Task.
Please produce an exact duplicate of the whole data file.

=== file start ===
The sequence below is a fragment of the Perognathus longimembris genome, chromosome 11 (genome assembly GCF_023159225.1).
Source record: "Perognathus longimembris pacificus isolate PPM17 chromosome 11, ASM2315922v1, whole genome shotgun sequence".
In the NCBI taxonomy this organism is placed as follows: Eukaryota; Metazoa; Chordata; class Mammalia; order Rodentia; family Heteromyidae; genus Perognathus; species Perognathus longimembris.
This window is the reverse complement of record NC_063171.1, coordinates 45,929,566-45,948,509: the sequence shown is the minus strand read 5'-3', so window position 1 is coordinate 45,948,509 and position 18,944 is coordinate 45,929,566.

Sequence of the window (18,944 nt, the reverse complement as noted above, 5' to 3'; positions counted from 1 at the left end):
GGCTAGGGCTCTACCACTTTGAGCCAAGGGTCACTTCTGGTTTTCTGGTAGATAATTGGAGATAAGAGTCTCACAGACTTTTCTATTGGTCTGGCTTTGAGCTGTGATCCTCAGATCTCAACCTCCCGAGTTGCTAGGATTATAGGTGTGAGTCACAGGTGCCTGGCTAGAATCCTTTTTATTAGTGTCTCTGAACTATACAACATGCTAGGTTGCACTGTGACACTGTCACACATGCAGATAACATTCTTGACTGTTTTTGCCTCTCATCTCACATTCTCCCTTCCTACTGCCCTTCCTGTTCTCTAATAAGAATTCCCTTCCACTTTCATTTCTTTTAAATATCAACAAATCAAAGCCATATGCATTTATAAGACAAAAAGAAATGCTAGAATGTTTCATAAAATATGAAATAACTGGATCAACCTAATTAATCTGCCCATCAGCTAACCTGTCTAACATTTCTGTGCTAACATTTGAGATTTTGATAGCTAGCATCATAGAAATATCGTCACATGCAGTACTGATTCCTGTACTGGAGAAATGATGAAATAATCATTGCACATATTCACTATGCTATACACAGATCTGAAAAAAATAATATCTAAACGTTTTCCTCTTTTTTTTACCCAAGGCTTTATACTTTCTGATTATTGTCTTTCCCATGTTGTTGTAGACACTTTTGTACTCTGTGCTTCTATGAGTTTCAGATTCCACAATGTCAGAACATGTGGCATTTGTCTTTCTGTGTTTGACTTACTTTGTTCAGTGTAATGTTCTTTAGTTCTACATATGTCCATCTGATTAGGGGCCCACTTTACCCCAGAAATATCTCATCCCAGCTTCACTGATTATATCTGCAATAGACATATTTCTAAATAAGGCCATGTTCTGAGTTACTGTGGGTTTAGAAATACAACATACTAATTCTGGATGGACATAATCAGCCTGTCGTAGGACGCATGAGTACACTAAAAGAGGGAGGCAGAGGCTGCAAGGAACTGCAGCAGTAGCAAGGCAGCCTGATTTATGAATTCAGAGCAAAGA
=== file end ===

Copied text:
The sequence below is a fragment of the Perognathus longimembris genome, chromosome 11 (genome assembly GCF_023159225.1).
Source record: "Perognathus longimembris pacificus isolate PPM17 chromosome 11, ASM2315922v1, whole genome shotgun sequence".
In the NCBI taxonomy this organism is placed as follows: Eukaryota; Metazoa; Chordata; class Mammalia; order Rodentia; family Heteromyidae; genus Perognathus; species Perognathus longimembris.
This window is the reverse complement of record NC_063171.1, coordinates 45,929,566-45,948,509: the sequence shown is the minus strand read 5'-3', so window position 1 is coordinate 45,948,509 and position 18,944 is coordinate 45,929,566.

Sequence of the window (18,944 nt, the reverse complement as noted above, 5' to 3'; positions counted from 1 at the left end):
GGCTAGGGCTCTACCACTTTGAGCCAAGGGTCACTTCTGGTTTTCTGGTAGATAATTGGAGATAAGAGTCTCACAGACTTTTCTATTGGTCTGGCTTTGAGCTGTGATCCTCAGATCTCAACCTCCCGAGTTGCTAGGATTATAGGTGTGAGTCACAGGTGCCTGGCTAGAATCCTTTTTATTAGTGTCTCTGAACTATACAACATGCTAGGTTGCACTGTGACACTGTCACACATGCAGATAACATTCTTGACTGTTTTTGCCTCTCATCTCACATTCTCCCTTCCTACTGCCCTTCCTGTTCTCTAATAAGAATTCCCTTCCACTTTCATTTCTTTTAAATATCAACAAATCAAAGCCATATGCATTTATAAGACAAAAAGAAATGCTAGAATGTTTCATAAAATATGAAATAACTGGATCAACCTAATTAATCTGCCCATCAGCTAACCTGTCTAACATTTCTGTGCTAACATTTGAGATTTTGATAGCTAGCATCATAGAAATATCGTCACATGCAGTACTGATTCCTGTACTGGAGAAATGATGAAATAATCATTGCACATATTCACTATGCTATACACAGATCTGAAAAAAATAATATCTAAACGTTTTCCTCTTTTTTTTACCCAAGGCTTTATACTTTCTGATTATTGTCTTTCCCATGTTGTTGTAGACACTTTTGTACTCTGTGCTTCTATGAGTTTCAGATTCCACAATGTCAGAACATGTGGCATTTGTCTTTCTGTGTTTGACTTACTTTGTTCAGTGTAATGTTCTTTAGTTCTACATATGTCCATCTGATTAGGGGCCCACTTTACCCCAGAAATATCTCATCCCAGCTTCACTGATTATATCTGCAATAGACATATTTCTAAATAAGGCCATGTTCTGAGTTACTGTGGGTTTAGAAATACAACATACTAATTCTGGATGGACATAATCAGCCTGTCGTAGGACGCATGAGTACACTAAAAGAGGGAGGCAGAGGCTGCAAGGAACTGCAGCAGTAGCAAGGCAGCCTGATTTATGAATTCAGAGCAAAGA